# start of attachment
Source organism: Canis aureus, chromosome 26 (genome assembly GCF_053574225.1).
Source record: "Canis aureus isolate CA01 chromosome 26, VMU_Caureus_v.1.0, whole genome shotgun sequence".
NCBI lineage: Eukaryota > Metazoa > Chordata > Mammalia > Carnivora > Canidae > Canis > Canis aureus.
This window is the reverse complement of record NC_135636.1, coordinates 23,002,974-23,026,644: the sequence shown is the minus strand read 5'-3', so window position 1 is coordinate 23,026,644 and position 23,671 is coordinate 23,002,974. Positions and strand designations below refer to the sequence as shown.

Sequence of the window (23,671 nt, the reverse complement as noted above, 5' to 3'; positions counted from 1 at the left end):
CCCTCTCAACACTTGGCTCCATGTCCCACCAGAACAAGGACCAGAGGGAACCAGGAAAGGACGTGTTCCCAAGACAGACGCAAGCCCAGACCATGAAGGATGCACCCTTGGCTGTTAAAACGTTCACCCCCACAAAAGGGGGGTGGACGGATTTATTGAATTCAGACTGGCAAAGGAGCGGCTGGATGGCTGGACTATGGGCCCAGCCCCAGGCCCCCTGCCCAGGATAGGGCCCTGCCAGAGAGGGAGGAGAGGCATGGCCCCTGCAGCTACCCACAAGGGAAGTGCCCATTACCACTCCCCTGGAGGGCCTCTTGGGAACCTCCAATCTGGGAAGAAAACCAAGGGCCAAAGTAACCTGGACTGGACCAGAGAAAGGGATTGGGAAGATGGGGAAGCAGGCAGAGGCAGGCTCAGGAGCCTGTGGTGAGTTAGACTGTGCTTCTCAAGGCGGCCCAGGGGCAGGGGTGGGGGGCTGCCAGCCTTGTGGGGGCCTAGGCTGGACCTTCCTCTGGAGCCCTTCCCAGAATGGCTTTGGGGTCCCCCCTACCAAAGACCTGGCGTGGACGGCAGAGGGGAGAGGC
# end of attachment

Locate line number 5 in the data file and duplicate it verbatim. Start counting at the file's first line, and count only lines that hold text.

Sequence of the window (23,671 nt, the reverse complement as noted above, 5' to 3'; positions counted from 1 at the left end):